Arnold’s hand brushes against my thigh and he slides on top of me.  His stubble scratches my lips.  His leg snakes around my foot, pushing it out.  He says, “I love you,” as he enters me.  I tighten around him.  Tighten, release, tighten, release.

His skin is warm against mine, and the sliding, and shifting, and clamping, and thrusting.  My teeth sink into his shoulder.

Dinner, I think, looking over the edge of the couch into the kitchen.  We never bought a vegetable.  Just pasta.  You can’t feed children dinner without a vegetable.

His hand reaches around my waist then slides down my back.  Kisses on my neck, then his finger, sliding into my asshole.  He likes to do this because it makes me laugh.   I wiggle.

The tomatoes will go bad tomorrow.  If they’re still firm enough I could make some sort of salad.  And the onions too.  They’re the kind that make you cry when you’re peeling them.  But tomato and onion salad seems like a good idea.

His finger pushes in further as he kneels up.  Angle shift.  Slipping against the top wall.  I clench him.

Tomato salad and pasta with tomato sauce. Too much tomato.  Children need a balanced diet.

“I love you,” I say, kissing his neck.  I pull his hips towards mine.  I feel him pulsing as he finishes.  One, two, three, pumps.  It fills me with happiness.  There’s nothing closer.  He is literally giving me a part of himself.  Placing it in me for safe keeping.  Like a secret.  But the good kind.

He rolls off me, balancing one leg on the floor, the other knee still on the couch.  “Did you just say tomato?” he says.

“That’s crazy,” I say, pulling my skirt down.  “I said, I love you.”

“But I still don’t understand why you need the glass,” I said to the milking man, before he left me alone with the girl in the corner.  She was chewing the skin next to her nails as she watched him.  I could hear his breath when he crouched down to my eye level.  I peeled a paint chip from the bench.

“This way we don’t have to cut up all the cows.  We know everything inside them is the same.  So we look at one cow and understand them all.”  The milking man thought I should like the cow.  That I shouldn’t question him.  He was the adult.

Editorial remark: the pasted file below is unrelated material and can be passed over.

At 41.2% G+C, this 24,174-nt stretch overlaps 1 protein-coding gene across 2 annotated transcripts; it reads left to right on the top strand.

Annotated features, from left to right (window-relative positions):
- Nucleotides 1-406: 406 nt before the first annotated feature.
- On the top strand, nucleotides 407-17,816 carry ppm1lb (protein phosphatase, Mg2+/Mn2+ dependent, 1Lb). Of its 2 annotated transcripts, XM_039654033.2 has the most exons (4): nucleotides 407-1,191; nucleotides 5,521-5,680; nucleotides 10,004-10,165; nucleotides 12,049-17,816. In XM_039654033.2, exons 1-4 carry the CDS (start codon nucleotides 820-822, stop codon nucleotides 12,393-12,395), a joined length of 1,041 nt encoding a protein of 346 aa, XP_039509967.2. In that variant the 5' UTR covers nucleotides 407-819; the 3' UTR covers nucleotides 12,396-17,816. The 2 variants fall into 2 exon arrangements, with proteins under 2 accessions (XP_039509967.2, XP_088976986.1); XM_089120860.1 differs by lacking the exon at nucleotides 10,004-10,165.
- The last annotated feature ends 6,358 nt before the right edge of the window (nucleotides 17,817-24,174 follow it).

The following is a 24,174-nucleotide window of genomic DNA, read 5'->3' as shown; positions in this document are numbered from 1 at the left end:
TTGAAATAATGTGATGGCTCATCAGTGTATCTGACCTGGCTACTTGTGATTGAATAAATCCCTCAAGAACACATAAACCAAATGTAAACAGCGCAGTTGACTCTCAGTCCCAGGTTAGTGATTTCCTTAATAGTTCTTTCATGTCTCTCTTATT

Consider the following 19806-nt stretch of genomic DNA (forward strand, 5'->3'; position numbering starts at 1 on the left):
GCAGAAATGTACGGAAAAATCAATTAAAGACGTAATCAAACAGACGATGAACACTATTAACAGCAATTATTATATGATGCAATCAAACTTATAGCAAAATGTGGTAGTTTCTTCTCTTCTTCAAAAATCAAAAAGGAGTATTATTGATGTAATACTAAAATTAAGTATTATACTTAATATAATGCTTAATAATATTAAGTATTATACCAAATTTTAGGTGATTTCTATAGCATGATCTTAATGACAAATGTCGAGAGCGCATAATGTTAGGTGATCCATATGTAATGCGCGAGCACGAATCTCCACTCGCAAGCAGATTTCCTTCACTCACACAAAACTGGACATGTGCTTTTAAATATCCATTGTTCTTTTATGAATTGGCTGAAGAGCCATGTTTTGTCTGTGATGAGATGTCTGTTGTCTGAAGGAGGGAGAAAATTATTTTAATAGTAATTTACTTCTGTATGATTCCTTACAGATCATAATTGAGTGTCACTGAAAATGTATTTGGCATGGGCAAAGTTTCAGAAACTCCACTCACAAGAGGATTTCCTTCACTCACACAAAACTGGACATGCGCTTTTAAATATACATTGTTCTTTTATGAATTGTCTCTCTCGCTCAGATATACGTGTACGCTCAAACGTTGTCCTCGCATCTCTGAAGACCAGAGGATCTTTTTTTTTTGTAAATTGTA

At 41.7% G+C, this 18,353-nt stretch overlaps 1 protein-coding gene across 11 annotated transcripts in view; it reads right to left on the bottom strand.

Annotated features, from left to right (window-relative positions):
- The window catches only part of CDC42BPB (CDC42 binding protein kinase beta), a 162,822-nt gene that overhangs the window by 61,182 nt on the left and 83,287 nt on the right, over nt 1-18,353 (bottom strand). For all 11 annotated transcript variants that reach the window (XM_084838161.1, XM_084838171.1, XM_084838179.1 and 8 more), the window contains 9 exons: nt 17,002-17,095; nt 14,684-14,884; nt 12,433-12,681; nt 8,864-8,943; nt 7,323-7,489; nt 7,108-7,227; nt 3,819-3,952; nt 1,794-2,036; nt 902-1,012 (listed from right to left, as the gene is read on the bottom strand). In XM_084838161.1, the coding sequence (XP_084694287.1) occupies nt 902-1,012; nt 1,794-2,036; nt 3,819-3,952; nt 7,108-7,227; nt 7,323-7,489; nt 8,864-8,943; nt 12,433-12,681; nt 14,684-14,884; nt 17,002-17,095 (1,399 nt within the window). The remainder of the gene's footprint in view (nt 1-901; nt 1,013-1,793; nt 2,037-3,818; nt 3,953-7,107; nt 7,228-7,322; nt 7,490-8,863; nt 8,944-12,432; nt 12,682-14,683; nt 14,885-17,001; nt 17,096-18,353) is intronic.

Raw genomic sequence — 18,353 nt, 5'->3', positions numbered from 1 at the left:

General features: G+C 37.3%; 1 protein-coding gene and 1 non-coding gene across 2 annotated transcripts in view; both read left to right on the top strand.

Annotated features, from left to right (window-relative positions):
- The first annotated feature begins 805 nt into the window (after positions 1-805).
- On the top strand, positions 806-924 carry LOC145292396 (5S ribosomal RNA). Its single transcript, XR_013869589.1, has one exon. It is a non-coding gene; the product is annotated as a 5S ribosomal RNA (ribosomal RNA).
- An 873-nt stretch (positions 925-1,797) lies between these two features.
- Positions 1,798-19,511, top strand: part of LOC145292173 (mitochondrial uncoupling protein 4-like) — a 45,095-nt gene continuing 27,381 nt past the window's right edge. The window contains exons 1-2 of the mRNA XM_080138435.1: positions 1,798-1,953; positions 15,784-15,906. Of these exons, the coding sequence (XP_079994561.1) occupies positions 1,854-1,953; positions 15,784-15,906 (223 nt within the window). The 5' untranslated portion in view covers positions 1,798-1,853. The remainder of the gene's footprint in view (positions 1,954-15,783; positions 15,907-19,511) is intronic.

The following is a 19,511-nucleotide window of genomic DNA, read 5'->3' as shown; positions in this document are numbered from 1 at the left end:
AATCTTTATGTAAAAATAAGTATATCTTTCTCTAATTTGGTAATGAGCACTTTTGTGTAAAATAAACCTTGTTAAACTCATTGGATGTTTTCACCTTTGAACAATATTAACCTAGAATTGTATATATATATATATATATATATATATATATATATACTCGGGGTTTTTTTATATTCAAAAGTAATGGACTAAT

“Will they do that to a person eventually?” I said.  “Put glass in her stomach so we don’t have to cut her up?”

“I don’t know about that,” he said, his eyes lighting up at the thought.  “But it’d sure make it easier to know what people are like inside.”

“It’s gross though,” I said, gnawing on my lip.  “Will they do it to every one?  Will we see everyone’s intestines?”

“Science hasn’t come that far,” he said, ruffling his hand through my hair.  “I wouldn’t worry about it.”  He was saying to me, Just be a good girl and be quiet, let me do my job.

At dinner Arnold asks if I’m having an affair.

“No,” I say.  “Of course not.”

“You said tomato tonight.”

“I did not.”

“Are you thinking of someone else?  This man you’re seeing?”

“Of course not.  There’s no one else.  Anyway, ‘tomato’ is not a name.”

“Don’t you like being with me?”

“Of course.”

“I’d think you’d stay for it then.”

“I’m here,” I say.

“You’re mind’s someplace else.  I can tell.”

“I said ‘I love you.’”

“We need to do something, then,” he said.  “You’re so closed off.  After five years you still don’t let me in.  I can see you’re thinking, Stace.”

“I’m thinking you’re nuts,” I say.

“You’re so secretive,” he says, scooping tomatoes and onions onto my plate.  “But I love you anyway.”

“I tell you everything I think.”  It’s true.  I tell him every thought, let them gush out of me.  That way he knows I’m not hiding anything.

“But never how you feel,” he says.

So I say, “Let’s go to the lake.  I go there to think, and you can come too.  You always want to come.”

I want him to see I am willing.  I will let him in.

So right after dinner we fill the trunk with inflatable tubes, and towels, and sun block and water.  The next morning, I let Arnold drive.  The windows are rolled down and the air smells like trees.  Rain.  Fresh.

“It’s a perfect day for the lake,” he says, rubbing my knee.  “I know how much you love the water.”

The car is hurtling over the highway.  Pushing forward.  Forcing air, shattering the invisible.

“Aren’t you worried about cops?” I say.  I try to smile.  “That guy’s a maniac,” I say, pointing to a car flying by us and swerving from lane to lane.  I want to say, Slow down, but then he’d know I’m afraid.  Then he could choose not to slow down.  He could say, No, I’m in control.  “There aren’t going to be any cops,” Arnold says, reaching his hand over to mine.  With his squeeze I force a smile.

“Do you want to sneak away?” I said to the girl playing in the dust.

The cow poster hung over her head.